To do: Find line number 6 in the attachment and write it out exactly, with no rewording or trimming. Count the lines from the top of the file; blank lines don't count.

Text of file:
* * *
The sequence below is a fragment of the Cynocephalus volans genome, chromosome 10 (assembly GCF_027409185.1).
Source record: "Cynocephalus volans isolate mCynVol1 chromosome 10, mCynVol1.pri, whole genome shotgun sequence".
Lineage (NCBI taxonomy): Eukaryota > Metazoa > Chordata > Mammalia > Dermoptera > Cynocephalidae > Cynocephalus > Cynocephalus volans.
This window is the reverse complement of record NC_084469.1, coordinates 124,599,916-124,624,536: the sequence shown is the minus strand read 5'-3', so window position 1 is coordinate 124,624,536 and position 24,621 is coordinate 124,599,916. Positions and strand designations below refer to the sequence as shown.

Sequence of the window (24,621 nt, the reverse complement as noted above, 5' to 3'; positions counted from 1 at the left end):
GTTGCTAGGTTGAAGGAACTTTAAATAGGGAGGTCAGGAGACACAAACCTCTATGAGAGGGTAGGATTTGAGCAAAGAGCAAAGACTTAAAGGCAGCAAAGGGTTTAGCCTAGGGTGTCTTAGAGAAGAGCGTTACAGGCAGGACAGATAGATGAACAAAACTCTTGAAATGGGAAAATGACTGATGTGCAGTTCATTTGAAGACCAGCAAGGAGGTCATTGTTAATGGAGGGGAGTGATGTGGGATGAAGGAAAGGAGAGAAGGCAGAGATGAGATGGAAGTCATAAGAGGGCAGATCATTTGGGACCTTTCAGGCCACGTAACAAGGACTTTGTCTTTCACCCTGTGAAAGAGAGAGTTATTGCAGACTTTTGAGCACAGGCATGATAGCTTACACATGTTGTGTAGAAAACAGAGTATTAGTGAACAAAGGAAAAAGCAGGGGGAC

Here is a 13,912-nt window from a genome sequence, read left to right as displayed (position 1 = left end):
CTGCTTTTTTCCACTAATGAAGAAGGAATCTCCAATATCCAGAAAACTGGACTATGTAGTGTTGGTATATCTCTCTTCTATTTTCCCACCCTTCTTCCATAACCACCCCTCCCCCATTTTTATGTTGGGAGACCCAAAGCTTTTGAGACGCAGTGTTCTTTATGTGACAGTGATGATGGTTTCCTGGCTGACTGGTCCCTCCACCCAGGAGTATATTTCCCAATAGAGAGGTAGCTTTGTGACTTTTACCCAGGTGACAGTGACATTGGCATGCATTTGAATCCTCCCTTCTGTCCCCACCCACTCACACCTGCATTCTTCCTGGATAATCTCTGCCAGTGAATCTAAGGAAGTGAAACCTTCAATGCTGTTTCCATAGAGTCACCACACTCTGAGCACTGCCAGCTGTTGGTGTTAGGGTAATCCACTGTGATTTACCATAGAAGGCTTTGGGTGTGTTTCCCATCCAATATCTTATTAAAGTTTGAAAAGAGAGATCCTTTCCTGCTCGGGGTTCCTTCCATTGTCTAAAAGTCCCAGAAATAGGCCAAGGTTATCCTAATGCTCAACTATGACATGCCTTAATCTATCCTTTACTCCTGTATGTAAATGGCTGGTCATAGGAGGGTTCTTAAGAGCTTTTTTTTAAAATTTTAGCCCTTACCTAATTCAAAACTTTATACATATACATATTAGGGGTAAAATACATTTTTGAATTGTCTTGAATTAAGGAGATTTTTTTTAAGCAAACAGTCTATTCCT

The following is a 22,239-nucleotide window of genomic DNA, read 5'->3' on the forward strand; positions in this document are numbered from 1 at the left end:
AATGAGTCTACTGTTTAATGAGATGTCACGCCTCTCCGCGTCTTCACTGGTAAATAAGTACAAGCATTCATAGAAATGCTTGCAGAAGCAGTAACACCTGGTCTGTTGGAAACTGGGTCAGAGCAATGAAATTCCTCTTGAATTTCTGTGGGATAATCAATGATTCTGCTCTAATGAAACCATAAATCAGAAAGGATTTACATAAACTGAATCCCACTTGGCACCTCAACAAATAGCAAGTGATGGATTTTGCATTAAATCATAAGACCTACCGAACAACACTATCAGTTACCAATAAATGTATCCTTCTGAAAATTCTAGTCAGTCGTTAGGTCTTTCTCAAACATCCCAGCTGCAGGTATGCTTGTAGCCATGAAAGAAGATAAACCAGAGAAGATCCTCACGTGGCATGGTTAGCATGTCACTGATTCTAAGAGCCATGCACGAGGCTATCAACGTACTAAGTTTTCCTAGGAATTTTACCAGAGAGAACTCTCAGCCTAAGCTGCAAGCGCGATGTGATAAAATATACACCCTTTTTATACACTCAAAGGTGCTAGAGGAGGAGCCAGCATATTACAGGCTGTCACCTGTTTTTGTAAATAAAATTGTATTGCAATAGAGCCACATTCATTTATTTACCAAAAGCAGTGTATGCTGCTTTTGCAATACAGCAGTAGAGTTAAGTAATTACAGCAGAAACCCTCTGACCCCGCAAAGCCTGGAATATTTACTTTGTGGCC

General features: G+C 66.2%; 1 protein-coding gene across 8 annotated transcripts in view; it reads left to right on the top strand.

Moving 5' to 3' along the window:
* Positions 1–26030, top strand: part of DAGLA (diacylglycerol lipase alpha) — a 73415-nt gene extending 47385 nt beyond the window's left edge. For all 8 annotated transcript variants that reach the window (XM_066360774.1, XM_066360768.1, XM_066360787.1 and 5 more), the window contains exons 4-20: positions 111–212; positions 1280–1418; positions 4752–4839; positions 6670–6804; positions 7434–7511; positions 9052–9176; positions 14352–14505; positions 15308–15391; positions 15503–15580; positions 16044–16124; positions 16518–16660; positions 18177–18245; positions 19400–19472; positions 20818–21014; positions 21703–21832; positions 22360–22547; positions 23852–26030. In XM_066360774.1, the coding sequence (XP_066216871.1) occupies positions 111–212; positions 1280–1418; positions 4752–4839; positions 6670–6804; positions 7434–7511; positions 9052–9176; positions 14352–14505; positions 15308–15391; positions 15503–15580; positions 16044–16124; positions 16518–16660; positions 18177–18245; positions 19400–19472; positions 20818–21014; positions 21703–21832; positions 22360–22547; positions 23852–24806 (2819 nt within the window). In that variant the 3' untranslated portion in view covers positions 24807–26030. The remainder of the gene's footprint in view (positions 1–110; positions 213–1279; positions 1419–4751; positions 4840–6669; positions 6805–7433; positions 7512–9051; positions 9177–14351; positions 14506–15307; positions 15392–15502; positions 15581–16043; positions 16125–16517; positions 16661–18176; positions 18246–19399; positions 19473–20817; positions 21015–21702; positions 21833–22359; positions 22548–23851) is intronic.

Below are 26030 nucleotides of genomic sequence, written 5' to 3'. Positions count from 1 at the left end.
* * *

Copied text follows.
GTTGCTAGGTTGAAGGAACTTTAAATAGGGAGGTCAGGAGACACAAACCTCTATGAGAGGGTAGGATTTGAGCAAAGAGCAAAGACTTAAAGGCAGCAAAGGGTTTAGCCTAGGGTGTCTTAGAGAAGAGCGTTACAGGCAGGACAGATAGATGAACAAAACTCTTGAAATGGGAAAATGACTGATGTGCAGTTCATTTGAAGACCAGCAAGGAGGTCATTGTTAATGGAGGGGAGTGATGTGGGATGAAGGAAAGGAGAGAAGGCAGAGATGAGATGGAAGTCATAAGAGGGCAGATCATTTGGGACCTTTCAGGCCACGTAACAAGGACTTTGTCTTTCACCCTGTGAAAGAGAGAGTTATTGCAGACTTTTGAGCACAGGCATGATAGCTTACACATGTTGTGTAGAAAACAGAGTATTAGTGAACAAAGGAAAAAGCAGGGGGAC